Noir Urbanisms: Dystopic Images of the Modern City by G. Prakash; Gyan Prakash (Editor)Dystopic imagery has figured prominently in modern depictions of the urban landscape. The city is often portrayed as a terrifying world of darkness, crisis, and catastrophe. Noir Urbanisms traces the history of the modern city through its critical representations in art, cinema, print journalism, literature, sociology, and architecture. It focuses on visual forms of dystopic representation--because the history of the modern city is inseparable from the production and circulation of images--and examines their strengths and limits as urban criticism. Contributors explore dystopic images of the modern city in Germany, Mexico, Japan, India, South Africa, China, and the United States. Their topics include Weimar representations of urban dystopia in Fritz Lang's 1927 film Metropolis; 1960s modernist architecture in Mexico City; Hollywood film noir of the 1940s and 1950s; the recurring fictional destruction of Tokyo in postwar Japan's sci-fi doom culture; the urban fringe in Bombay cinema; fictional explorations of urban dystopia in postapartheid Johannesburg; and Delhi's out-of-control and media-saturated urbanism in the 1980s and 1990s. What emerges in Noir Urbanisms is the unsettling and disorienting alchemy between dark representations and the modern urban experience. In addition to the editor, the contributors are David R. Ambaras, James Donald, Rubén Gallo, Anton Kaes, Ranjani Mazumdar, Jennifer Robinson, Mark Shiel, Ravi Sundaram, William M. Tsutsui, and Li Zhang.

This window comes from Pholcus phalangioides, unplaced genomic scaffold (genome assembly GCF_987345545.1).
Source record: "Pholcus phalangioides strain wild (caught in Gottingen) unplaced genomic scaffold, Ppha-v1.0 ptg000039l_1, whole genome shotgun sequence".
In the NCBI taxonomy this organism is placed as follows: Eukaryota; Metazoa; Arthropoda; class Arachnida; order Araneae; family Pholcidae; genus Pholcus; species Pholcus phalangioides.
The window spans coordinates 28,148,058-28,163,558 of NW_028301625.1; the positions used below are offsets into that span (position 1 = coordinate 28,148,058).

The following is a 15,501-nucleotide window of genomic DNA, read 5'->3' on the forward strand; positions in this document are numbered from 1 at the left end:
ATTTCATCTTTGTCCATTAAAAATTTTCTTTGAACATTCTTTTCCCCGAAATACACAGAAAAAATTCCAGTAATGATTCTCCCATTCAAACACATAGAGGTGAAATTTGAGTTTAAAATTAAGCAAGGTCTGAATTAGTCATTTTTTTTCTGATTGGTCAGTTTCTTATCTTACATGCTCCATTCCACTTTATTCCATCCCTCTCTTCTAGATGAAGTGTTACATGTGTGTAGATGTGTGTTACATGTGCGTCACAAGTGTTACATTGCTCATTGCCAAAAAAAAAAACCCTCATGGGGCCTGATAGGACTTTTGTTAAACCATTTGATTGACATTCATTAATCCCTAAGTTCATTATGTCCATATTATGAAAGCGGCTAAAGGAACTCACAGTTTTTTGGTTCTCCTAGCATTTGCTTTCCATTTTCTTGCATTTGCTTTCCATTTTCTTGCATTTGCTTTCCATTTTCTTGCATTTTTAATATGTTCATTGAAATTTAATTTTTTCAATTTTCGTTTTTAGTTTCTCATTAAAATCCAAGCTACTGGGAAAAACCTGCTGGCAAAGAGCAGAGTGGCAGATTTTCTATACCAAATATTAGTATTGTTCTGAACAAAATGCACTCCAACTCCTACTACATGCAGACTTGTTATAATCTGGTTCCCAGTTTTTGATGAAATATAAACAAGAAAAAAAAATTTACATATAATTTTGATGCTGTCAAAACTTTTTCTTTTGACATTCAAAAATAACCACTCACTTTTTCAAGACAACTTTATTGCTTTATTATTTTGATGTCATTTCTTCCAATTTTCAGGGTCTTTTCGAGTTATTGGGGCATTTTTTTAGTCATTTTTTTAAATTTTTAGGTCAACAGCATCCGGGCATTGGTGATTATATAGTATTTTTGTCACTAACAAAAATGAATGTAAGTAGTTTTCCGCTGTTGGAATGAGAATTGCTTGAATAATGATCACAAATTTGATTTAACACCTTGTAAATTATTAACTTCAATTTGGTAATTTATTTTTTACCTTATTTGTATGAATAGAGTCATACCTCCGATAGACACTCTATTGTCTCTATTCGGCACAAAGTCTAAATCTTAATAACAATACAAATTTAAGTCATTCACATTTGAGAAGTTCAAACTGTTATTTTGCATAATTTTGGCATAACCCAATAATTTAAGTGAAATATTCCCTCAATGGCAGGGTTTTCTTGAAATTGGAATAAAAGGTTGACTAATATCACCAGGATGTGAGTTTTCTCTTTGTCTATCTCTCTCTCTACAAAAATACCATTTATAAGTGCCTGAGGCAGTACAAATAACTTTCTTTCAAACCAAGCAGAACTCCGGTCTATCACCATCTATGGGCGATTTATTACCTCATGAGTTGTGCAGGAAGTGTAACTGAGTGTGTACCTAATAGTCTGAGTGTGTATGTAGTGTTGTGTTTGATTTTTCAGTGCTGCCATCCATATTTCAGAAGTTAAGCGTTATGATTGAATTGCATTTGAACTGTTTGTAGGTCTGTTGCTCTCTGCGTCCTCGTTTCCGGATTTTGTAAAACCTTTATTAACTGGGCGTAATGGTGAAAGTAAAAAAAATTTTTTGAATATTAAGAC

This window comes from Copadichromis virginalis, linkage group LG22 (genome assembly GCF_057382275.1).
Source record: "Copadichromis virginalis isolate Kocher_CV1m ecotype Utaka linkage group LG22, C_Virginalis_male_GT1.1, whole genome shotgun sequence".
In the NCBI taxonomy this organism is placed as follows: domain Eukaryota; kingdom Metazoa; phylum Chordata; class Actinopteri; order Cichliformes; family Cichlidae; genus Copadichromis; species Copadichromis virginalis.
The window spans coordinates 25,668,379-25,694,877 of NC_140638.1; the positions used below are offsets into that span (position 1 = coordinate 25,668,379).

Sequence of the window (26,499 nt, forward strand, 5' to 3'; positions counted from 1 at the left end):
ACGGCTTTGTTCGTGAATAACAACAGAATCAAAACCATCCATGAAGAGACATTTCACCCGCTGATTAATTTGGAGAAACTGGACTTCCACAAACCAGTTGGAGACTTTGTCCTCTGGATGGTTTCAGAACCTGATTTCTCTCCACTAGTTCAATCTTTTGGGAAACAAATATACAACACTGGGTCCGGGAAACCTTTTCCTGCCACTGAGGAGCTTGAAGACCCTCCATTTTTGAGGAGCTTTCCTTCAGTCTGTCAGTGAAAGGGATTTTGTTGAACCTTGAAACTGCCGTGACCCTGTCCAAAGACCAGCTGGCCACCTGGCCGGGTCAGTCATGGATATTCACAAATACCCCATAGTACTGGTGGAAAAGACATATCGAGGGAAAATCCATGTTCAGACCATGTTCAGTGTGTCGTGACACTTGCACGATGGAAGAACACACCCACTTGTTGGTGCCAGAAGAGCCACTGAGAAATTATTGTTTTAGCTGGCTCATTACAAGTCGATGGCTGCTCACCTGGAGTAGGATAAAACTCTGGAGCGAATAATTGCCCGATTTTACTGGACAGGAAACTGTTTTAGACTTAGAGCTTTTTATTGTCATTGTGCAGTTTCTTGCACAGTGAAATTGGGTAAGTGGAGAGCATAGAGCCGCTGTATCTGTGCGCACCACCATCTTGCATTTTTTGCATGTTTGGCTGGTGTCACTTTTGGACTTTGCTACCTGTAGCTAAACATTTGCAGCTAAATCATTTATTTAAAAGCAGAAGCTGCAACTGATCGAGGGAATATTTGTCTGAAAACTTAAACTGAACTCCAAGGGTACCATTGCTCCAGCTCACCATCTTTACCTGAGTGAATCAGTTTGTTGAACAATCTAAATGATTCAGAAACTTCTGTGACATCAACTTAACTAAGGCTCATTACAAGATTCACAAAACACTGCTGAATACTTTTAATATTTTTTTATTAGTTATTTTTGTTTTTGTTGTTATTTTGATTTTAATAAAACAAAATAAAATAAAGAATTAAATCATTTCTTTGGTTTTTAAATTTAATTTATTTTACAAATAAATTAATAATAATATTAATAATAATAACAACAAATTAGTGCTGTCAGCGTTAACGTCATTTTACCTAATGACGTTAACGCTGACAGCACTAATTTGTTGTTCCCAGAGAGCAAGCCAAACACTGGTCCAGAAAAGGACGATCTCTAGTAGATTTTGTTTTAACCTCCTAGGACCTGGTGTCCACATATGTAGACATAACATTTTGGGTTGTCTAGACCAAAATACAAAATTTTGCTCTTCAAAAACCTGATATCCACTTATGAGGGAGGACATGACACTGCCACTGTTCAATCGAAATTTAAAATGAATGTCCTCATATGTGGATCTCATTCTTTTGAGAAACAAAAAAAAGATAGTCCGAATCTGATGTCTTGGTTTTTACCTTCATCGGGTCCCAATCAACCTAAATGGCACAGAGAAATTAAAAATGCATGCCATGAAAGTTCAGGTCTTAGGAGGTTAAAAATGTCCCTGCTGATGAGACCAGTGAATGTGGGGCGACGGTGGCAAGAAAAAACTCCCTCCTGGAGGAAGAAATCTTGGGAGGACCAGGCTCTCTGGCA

Publication Date: 2010
Writing Technology in Meiji Japan: A Media History of Modern Japanese Literature and Visual Culture by Seth JacobowitzWriting Technology in Meiji Japan boldly rethinks the origins of modern Japanese language, literature, and visual culture from the perspective of media history. Drawing upon methodological insights by Friedrich Kittler and extensive archival research, Seth Jacobowitz investigates a range of epistemic transformations in the Meiji era (1868-1912), from the rise of communication networks such as telegraph and post to debates over national language and script reform. He documents the changing discursive practices and conceptual constellations that reshaped the verbal, visual, and literary regimes from the Tokugawa era. These changes culminate in the discovery of a new vernacular literary style from the shorthand transcriptions of theatrical storytelling (rakugo) that was subsequently championed by major writers such as Masaoka Shiki and Natsume Sōseki as the basis for a new mode of transparently objective, "transcriptive" realism. The birth of modern Japanese literature is thus located not only in shorthand alone, but within the emergent, multimedia channels that were arriving from the West. This book represents the first systematic study of the ways in which media and inscriptive technologies available in Japan at its threshold of modernization in the late nineteenth to early twentieth century shaped and brought into being modern Japanese literature.